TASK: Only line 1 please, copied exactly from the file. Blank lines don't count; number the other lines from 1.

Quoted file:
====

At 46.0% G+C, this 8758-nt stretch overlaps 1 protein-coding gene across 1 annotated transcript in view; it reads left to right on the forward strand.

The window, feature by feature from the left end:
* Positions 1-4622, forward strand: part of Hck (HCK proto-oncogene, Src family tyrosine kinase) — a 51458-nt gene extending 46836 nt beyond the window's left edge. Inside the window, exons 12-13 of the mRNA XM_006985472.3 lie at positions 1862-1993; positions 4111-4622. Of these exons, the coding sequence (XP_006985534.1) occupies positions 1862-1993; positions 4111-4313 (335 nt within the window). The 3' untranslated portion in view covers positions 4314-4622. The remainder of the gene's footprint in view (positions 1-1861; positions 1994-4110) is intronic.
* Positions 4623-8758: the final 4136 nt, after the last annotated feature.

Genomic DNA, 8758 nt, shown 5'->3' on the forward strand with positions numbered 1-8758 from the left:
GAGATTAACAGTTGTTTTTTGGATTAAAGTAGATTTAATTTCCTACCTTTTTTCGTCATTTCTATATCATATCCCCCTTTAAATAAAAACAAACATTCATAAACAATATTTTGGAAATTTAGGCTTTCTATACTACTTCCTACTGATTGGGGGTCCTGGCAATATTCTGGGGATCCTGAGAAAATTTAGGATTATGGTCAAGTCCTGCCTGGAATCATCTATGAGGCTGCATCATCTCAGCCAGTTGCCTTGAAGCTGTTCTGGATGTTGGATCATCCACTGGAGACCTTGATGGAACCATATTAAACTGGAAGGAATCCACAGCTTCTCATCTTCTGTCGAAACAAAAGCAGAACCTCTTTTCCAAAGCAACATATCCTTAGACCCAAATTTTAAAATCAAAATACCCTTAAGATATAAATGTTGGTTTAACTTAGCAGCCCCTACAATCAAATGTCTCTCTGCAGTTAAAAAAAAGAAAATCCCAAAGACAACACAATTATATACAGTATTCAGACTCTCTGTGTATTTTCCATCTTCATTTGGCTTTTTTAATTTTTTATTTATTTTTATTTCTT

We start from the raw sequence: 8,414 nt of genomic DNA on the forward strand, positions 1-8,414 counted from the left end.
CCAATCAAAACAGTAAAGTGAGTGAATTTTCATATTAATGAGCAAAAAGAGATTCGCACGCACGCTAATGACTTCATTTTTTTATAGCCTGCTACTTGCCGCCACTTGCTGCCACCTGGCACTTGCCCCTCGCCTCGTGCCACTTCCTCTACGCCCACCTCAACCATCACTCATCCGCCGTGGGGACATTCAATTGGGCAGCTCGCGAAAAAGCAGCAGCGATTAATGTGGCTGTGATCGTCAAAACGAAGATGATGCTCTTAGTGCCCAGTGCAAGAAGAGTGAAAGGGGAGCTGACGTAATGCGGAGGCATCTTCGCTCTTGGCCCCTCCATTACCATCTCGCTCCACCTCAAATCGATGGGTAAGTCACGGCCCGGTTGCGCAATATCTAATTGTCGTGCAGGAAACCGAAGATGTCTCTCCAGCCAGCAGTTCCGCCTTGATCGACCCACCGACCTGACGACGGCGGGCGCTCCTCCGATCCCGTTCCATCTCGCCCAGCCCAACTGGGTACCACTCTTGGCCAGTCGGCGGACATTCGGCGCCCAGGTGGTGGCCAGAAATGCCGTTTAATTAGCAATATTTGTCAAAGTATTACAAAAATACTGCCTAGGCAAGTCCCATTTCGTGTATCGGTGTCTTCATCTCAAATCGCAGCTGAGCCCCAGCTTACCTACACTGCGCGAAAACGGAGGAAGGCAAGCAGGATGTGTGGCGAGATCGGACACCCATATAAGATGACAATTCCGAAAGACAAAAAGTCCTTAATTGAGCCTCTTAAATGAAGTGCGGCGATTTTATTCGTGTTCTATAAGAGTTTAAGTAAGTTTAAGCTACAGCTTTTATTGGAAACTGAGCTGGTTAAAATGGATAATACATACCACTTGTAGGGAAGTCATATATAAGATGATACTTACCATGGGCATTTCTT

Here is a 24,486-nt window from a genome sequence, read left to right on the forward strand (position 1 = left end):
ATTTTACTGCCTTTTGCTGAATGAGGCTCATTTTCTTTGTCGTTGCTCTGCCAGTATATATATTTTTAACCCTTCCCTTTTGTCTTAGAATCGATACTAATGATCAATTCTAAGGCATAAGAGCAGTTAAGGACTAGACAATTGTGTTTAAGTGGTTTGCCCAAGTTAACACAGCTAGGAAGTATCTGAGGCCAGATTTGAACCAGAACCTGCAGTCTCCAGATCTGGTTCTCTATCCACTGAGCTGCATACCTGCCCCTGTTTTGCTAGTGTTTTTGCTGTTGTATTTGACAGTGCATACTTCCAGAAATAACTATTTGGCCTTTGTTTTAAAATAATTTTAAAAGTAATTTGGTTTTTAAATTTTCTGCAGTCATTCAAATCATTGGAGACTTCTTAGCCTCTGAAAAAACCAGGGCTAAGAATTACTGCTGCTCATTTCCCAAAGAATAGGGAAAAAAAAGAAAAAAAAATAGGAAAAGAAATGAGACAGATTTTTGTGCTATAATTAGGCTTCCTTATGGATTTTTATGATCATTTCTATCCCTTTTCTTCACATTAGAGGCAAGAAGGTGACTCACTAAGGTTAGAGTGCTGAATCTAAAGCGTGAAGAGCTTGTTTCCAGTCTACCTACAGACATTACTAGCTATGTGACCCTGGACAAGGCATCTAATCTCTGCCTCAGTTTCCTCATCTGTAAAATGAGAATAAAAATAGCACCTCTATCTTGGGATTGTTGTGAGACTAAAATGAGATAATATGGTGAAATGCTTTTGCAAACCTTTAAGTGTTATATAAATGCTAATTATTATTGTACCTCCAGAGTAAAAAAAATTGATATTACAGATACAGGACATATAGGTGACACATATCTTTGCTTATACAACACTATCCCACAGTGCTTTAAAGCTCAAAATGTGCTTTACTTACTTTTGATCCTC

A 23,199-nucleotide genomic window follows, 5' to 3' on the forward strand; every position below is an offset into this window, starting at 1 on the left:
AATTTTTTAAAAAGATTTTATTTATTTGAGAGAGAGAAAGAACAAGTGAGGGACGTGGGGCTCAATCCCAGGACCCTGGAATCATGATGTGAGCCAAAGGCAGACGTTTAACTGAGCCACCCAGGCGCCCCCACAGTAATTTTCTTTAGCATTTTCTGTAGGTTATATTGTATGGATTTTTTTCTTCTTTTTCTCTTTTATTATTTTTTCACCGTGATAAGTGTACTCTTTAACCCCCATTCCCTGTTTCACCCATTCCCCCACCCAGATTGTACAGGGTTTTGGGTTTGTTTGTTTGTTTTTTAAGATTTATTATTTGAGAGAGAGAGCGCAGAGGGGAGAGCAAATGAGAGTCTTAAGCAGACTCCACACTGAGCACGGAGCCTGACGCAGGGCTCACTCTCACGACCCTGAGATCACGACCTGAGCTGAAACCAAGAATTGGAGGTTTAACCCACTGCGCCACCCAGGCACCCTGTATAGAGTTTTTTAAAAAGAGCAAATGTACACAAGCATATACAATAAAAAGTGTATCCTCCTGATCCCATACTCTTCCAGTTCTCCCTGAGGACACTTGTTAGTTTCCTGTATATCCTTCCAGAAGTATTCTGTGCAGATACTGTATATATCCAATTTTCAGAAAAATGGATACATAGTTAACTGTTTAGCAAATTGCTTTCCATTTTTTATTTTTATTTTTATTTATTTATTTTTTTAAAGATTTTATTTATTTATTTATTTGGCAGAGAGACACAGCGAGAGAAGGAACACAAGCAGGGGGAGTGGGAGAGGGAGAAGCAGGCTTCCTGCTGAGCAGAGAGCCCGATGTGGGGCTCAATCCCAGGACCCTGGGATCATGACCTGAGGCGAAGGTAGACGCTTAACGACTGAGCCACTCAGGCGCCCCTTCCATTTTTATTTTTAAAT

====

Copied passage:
At 46.0% G+C, this 8758-nt stretch overlaps 1 protein-coding gene across 1 annotated transcript in view; it reads left to right on the forward strand.